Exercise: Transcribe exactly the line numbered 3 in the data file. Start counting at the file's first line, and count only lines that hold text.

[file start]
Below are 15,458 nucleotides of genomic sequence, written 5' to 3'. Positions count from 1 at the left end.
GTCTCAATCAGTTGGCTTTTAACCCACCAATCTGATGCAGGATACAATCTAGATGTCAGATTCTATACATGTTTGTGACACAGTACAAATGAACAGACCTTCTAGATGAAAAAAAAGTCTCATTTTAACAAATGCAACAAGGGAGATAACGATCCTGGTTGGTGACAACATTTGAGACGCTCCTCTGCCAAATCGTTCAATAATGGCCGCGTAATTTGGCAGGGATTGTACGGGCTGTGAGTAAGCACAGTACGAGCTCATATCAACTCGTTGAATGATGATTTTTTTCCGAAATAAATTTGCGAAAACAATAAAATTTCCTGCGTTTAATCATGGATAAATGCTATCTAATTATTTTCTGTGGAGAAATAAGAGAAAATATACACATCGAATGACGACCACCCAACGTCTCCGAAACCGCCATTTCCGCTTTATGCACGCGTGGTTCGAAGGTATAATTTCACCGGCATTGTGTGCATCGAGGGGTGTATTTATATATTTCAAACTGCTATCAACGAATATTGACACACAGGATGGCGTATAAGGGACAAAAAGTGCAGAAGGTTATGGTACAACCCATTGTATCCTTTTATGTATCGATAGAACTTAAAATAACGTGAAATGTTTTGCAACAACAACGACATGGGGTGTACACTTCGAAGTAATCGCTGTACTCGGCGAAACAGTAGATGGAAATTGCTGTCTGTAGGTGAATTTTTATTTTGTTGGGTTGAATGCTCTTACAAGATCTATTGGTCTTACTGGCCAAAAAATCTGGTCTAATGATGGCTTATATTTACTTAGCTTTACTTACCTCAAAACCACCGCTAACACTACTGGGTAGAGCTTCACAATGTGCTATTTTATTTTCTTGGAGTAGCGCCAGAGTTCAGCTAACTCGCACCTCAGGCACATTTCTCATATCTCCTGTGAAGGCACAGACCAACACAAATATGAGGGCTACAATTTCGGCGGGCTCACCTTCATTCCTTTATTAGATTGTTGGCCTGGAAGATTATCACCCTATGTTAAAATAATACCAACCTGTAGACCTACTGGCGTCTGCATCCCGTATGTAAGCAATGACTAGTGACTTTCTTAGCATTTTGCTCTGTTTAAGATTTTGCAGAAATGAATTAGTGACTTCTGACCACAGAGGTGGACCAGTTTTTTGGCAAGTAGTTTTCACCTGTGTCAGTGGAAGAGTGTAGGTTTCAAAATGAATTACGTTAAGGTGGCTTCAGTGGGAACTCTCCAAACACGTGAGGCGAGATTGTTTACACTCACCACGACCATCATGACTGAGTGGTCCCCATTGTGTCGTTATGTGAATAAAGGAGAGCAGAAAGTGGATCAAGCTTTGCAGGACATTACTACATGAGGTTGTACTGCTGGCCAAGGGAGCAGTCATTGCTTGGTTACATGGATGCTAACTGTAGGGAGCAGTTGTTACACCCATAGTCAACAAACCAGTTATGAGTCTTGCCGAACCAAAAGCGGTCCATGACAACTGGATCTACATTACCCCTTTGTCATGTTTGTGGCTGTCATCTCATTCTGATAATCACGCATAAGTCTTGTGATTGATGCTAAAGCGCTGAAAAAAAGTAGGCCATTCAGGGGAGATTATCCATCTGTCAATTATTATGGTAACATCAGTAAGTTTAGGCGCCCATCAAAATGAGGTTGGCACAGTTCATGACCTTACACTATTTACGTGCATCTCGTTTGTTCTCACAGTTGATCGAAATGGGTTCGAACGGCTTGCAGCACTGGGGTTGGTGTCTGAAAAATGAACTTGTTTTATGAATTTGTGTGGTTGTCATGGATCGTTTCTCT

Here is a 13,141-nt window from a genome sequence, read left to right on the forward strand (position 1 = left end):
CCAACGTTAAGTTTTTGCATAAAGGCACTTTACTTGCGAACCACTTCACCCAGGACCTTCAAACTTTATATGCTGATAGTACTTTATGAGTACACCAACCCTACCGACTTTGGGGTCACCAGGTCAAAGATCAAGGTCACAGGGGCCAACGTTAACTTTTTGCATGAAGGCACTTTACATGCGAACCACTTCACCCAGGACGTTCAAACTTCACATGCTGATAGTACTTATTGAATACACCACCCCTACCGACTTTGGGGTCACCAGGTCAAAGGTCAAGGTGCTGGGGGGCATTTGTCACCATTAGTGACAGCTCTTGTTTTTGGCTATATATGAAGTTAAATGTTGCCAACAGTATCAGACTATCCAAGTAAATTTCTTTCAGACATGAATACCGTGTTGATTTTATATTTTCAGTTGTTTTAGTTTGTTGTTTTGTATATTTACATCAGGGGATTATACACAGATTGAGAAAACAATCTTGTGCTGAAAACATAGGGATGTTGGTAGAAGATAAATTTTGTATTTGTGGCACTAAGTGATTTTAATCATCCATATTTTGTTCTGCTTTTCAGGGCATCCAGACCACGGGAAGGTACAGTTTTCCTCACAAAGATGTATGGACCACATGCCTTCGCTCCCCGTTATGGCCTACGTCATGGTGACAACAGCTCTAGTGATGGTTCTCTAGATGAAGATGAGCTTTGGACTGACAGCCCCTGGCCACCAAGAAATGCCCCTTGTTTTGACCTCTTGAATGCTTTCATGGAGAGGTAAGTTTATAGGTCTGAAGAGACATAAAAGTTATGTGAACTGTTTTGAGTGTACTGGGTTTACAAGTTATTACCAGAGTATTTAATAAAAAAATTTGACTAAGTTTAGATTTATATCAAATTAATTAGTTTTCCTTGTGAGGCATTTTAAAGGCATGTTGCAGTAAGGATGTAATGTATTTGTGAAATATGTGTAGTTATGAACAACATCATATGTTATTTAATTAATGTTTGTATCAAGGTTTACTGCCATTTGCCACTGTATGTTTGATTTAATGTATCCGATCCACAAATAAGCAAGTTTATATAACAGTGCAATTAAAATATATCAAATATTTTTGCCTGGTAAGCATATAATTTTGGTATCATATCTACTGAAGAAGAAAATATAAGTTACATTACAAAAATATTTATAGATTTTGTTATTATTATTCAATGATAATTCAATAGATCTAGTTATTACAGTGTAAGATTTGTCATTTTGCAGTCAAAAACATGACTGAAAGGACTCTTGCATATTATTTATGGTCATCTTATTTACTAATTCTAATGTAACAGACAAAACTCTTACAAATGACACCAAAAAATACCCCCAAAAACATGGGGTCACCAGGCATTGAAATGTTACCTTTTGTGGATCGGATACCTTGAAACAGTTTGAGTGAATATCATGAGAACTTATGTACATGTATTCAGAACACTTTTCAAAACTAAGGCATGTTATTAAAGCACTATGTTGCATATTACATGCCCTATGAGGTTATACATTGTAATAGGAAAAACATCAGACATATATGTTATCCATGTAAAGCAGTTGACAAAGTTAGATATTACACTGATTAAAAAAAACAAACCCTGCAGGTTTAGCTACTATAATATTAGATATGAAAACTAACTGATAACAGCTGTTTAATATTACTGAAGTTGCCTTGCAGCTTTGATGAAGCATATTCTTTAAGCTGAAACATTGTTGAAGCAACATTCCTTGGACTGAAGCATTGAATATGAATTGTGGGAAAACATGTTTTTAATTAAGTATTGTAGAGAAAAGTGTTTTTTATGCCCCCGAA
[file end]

Here is a 13,141-nt window from a genome sequence, read left to right on the forward strand (position 1 = left end):